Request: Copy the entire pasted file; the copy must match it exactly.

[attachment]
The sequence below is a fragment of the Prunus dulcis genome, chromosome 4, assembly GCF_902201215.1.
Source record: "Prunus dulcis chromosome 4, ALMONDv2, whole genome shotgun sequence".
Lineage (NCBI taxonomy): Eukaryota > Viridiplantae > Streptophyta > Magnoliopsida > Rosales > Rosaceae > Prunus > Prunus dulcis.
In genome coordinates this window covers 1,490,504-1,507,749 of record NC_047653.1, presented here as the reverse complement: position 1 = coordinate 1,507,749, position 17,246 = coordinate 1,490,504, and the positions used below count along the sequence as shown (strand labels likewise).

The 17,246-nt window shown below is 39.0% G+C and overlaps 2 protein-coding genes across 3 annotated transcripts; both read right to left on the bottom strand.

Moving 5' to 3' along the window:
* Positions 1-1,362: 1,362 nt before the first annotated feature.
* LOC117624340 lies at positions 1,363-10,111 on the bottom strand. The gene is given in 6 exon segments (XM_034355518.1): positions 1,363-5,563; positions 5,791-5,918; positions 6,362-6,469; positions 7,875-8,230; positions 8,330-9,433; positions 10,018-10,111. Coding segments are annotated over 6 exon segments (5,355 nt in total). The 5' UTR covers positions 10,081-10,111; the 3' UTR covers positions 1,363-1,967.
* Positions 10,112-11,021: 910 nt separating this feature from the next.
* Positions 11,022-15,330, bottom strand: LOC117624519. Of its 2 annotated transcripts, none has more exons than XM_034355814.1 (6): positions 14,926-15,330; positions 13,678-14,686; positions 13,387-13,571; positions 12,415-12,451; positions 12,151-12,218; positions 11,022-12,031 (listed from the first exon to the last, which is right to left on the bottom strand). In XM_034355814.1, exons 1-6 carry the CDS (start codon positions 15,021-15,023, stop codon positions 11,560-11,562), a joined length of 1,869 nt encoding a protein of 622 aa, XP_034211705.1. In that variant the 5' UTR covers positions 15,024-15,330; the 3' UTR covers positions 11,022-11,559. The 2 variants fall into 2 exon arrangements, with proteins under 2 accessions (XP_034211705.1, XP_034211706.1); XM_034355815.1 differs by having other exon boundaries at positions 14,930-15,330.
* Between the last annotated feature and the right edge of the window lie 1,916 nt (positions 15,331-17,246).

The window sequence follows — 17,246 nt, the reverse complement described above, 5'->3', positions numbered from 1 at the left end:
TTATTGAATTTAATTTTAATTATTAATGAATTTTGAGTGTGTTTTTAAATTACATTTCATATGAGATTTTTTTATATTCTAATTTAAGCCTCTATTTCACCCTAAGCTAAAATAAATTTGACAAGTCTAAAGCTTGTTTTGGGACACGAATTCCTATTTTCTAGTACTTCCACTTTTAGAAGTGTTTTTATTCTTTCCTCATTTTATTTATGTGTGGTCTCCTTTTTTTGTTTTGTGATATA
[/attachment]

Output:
The sequence below is a fragment of the Prunus dulcis genome, chromosome 4, assembly GCF_902201215.1.
Source record: "Prunus dulcis chromosome 4, ALMONDv2, whole genome shotgun sequence".
Lineage (NCBI taxonomy): Eukaryota > Viridiplantae > Streptophyta > Magnoliopsida > Rosales > Rosaceae > Prunus > Prunus dulcis.
In genome coordinates this window covers 1,490,504-1,507,749 of record NC_047653.1, presented here as the reverse complement: position 1 = coordinate 1,507,749, position 17,246 = coordinate 1,490,504, and the positions used below count along the sequence as shown (strand labels likewise).

The 17,246-nt window shown below is 39.0% G+C and overlaps 2 protein-coding genes across 3 annotated transcripts; both read right to left on the bottom strand.

Moving 5' to 3' along the window:
* Positions 1-1,362: 1,362 nt before the first annotated feature.
* LOC117624340 lies at positions 1,363-10,111 on the bottom strand. The gene is given in 6 exon segments (XM_034355518.1): positions 1,363-5,563; positions 5,791-5,918; positions 6,362-6,469; positions 7,875-8,230; positions 8,330-9,433; positions 10,018-10,111. Coding segments are annotated over 6 exon segments (5,355 nt in total). The 5' UTR covers positions 10,081-10,111; the 3' UTR covers positions 1,363-1,967.
* Positions 10,112-11,021: 910 nt separating this feature from the next.
* Positions 11,022-15,330, bottom strand: LOC117624519. Of its 2 annotated transcripts, none has more exons than XM_034355814.1 (6): positions 14,926-15,330; positions 13,678-14,686; positions 13,387-13,571; positions 12,415-12,451; positions 12,151-12,218; positions 11,022-12,031 (listed from the first exon to the last, which is right to left on the bottom strand). In XM_034355814.1, exons 1-6 carry the CDS (start codon positions 15,021-15,023, stop codon positions 11,560-11,562), a joined length of 1,869 nt encoding a protein of 622 aa, XP_034211705.1. In that variant the 5' UTR covers positions 15,024-15,330; the 3' UTR covers positions 11,022-11,559. The 2 variants fall into 2 exon arrangements, with proteins under 2 accessions (XP_034211705.1, XP_034211706.1); XM_034355815.1 differs by having other exon boundaries at positions 14,930-15,330.
* Between the last annotated feature and the right edge of the window lie 1,916 nt (positions 15,331-17,246).

The window sequence follows — 17,246 nt, the reverse complement described above, 5'->3', positions numbered from 1 at the left end:
TTATTGAATTTAATTTTAATTATTAATGAATTTTGAGTGTGTTTTTAAATTACATTTCATATGAGATTTTTTTATATTCTAATTTAAGCCTCTATTTCACCCTAAGCTAAAATAAATTTGACAAGTCTAAAGCTTGTTTTGGGACACGAATTCCTATTTTCTAGTACTTCCACTTTTAGAAGTGTTTTTATTCTTTCCTCATTTTATTTATGTGTGGTCTCCTTTTTTTGTTTTGTGATATA